A Vacuum Dehydration Oil Purification System, or VDOPS, is a piece of machinery used to clean and purify lubricant. It works by evacuating the air from the system and heating the oil to a high temperature, which vaporizes any water or contaminants. The vaporized water and contaminants are then collected and removed from the system. This process cleans and purifies the oil, making it safe for use in machinery. If you’re like most business owners, you’re always looking for ways to save money and increase efficiency. One way to do both is by investing in a vacuum dehydration oil purification system. By removing impurities from hydraulic and gear oils, you can increase equipment life and decrease maintenance costs.
What is a Vacuum Dehydration Oil Purification System?
VDOPS is also known simply as a vacuum dehydrator. The machine removes all free and emulsified water, as well as 90% or more of dissolved water. In fact, using a VDOPS is one of the very few methods to remove dissolved water from oil using a vacuum dehydrator.
What Lubricants Can You Use a Vacuum Dehydrator on?
There are many applications that a vacuum dehydration oil purification system is excellent for. These include:
- Gear Oil
- Hydraulic Oil
- Lubrication Oil
- Turbine Oil
- Transformer Oil
- PAO Fluid
- Diesel Fuel
- Phosphate Ester (Fyrquel EHC Fluid)
Why You Should Have a Vacuum Dehydration Oil Purification System
With a VDOPS, you may circulate hydraulic and lubrication oil while maintaining ideal fluid cleanliness in your system. This increases the life of your rotating machinery and vital parts, reduces downtime, and saves money. Water is a contaminant and you need to identify and control it if the hydraulic, lubricating, compressor, or gear oil you use does not have a water base from formulation.
Free water, emulsified water, and dissolved water are the three forms of water that typically exist in a lubricating system. Depending on the oil’s age and condition, the water saturation point, or the point above which water exists in a free form, is 200 to 400 ppm (parts per million). If you use mineral base oil, the ideal upper water limit for most applications is 100ppm. That means you must have a system in place for the removal of all free and emulsified water, as well as a sizable amount of dissolved water.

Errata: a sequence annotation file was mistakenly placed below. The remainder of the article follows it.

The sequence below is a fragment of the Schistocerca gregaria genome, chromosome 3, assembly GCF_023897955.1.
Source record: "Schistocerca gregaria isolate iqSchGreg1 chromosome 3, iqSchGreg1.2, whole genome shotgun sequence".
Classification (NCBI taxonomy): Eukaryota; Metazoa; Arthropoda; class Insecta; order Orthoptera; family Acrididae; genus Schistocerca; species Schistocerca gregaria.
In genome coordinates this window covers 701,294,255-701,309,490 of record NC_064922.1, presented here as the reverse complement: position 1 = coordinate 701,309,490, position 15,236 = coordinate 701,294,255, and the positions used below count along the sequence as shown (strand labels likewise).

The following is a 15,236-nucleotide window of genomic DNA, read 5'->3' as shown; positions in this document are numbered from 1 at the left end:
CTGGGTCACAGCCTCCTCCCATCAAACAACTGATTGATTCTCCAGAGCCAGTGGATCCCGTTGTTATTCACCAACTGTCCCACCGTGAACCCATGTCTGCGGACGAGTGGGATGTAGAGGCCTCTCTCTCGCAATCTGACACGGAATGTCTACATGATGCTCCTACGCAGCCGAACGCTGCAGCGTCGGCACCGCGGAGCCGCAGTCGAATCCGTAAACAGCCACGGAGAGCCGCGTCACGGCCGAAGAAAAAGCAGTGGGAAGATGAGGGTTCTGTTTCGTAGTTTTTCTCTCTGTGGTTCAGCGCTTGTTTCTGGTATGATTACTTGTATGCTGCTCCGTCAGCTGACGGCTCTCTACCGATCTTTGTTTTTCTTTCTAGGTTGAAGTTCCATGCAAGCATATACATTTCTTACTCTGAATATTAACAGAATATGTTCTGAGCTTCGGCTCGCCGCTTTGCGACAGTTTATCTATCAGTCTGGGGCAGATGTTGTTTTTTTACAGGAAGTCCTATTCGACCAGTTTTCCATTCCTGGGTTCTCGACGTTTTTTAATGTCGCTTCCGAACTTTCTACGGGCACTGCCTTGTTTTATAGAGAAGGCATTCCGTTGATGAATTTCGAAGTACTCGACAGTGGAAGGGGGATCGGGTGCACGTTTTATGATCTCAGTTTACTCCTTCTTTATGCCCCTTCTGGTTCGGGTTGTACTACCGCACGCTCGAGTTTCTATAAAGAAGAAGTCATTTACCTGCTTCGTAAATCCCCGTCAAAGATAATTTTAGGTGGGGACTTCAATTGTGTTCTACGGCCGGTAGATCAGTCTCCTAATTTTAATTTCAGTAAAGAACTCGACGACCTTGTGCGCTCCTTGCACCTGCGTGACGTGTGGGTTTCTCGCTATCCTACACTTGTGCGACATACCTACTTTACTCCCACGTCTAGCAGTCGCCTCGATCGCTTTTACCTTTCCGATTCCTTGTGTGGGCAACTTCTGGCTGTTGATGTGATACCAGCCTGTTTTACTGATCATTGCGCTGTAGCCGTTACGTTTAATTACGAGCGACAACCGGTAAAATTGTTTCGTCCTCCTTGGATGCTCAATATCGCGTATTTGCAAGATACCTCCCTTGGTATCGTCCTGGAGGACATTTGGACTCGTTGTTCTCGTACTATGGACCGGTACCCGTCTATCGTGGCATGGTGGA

What Types of Water Does a VDOPS Remove?
To better understand how a VDOPS works, let’s dive into the three types of water that we mentioned above.
Free water can be visually distinguished in a sample container and is separate from the system’s oil. Since most oils have a specific gravity of less than 1, water typically gathers at the base of the sample bottle, reservoir, or system. Since a reservoir drain port is readily available, you can simply drain free water through it. Even when employing a vacuum dehydrator to accelerate the water removal process, decanting water through the drain port is a wise choice.
Water that has merged or blended with oil is emulsified water. Emulsified water will largely stay in this blended state and not “fall out” or separate and settle on the bottom like free water. It is vital to the health of your equipment to address emulsified water.
Water that has dissolved into the oil is dissolved water. For this reason, this type of water is the most difficult to remove. A vacuum dehydration oil purification system only concentrates on dissolved water once it handles all free and emulsified water. At that point, the bulk of the water in the system is gone. But, there is still a benefit to removing dissolved water, even though it is a slow process. Your VDOPS should have a water percentage saturation meter for you to monitor the amount of dissolved water in your lubricant in real time.
How Does a Vacuum Dehydrator Work?
In a vacuum dehydrator, the system heats the oil and draws a vacuum. The VDOPS maintains a fine balance to make water ash to steam but not cause the thermal breakdown of the oil. While water’s normal boiling point at sea level is 212°F, the addition of a vacuum allows this process to happen at a lower temperature. The ideal temperature is 130-160°F, but the oil determines the exact temperature. For example, very stable synthetic oils may need a higher temperature than standard mineral oils. Additionally, you can set a higher vacuum level to turn water into steam at a cooler temperature. However, a higher vacuum removes water at a slower rate. So, you must consider your preferred speed of water removal when setting the temperature and vacuum levels.
Vacuum Dehydrator vs. Other Water Removal Methods
There are further techniques for removing free water from a system, including water-absorbing filter components and coalesce technology for some oils without strong additive packages. However, a vacuum dehydration oil purification system is the only alternative for total water removal that can be used on-site on any oil, regardless of the additive package, oil type, or viscosity.
The Bottom Line: Remove Water from Your Lubricants
Hydraulic and lubricating oil contamination with particles and moisture has been shown to have negative consequences. You may significantly extend the life of crucial wear components on rotating machinery by ensuring the utmost fluid purity. The benefits of a VDOPS include also reducing downtime and increasing profitability, making it a worthwhile consideration for your lubrication management program.